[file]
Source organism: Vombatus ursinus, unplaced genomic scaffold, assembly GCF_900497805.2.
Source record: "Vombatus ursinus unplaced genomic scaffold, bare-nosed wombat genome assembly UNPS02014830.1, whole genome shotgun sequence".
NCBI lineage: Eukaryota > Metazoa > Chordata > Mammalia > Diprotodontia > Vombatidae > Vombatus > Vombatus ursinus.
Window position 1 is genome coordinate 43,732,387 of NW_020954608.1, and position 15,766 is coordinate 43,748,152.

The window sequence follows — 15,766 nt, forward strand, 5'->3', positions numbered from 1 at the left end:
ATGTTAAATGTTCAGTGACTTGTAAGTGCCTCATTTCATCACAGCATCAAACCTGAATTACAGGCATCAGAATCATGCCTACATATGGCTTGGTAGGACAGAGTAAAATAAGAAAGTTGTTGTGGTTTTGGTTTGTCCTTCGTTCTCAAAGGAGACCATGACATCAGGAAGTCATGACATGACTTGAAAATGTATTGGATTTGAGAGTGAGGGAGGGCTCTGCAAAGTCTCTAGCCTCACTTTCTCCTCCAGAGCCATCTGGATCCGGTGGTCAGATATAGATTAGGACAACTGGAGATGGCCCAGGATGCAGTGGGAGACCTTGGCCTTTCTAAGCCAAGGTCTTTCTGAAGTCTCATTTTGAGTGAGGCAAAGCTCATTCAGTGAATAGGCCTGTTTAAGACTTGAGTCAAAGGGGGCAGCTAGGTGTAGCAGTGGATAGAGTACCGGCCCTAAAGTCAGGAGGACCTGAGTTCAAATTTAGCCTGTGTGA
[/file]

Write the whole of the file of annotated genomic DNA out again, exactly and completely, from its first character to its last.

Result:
Source organism: Vombatus ursinus, unplaced genomic scaffold, assembly GCF_900497805.2.
Source record: "Vombatus ursinus unplaced genomic scaffold, bare-nosed wombat genome assembly UNPS02014830.1, whole genome shotgun sequence".
NCBI lineage: Eukaryota > Metazoa > Chordata > Mammalia > Diprotodontia > Vombatidae > Vombatus > Vombatus ursinus.
Window position 1 is genome coordinate 43,732,387 of NW_020954608.1, and position 15,766 is coordinate 43,748,152.

The window sequence follows — 15,766 nt, forward strand, 5'->3', positions numbered from 1 at the left end:
ATGTTAAATGTTCAGTGACTTGTAAGTGCCTCATTTCATCACAGCATCAAACCTGAATTACAGGCATCAGAATCATGCCTACATATGGCTTGGTAGGACAGAGTAAAATAAGAAAGTTGTTGTGGTTTTGGTTTGTCCTTCGTTCTCAAAGGAGACCATGACATCAGGAAGTCATGACATGACTTGAAAATGTATTGGATTTGAGAGTGAGGGAGGGCTCTGCAAAGTCTCTAGCCTCACTTTCTCCTCCAGAGCCATCTGGATCCGGTGGTCAGATATAGATTAGGACAACTGGAGATGGCCCAGGATGCAGTGGGAGACCTTGGCCTTTCTAAGCCAAGGTCTTTCTGAAGTCTCATTTTGAGTGAGGCAAAGCTCATTCAGTGAATAGGCCTGTTTAAGACTTGAGTCAAAGGGGGCAGCTAGGTGTAGCAGTGGATAGAGTACCGGCCCTAAAGTCAGGAGGACCTGAGTTCAAATTTAGCCTGTGTGA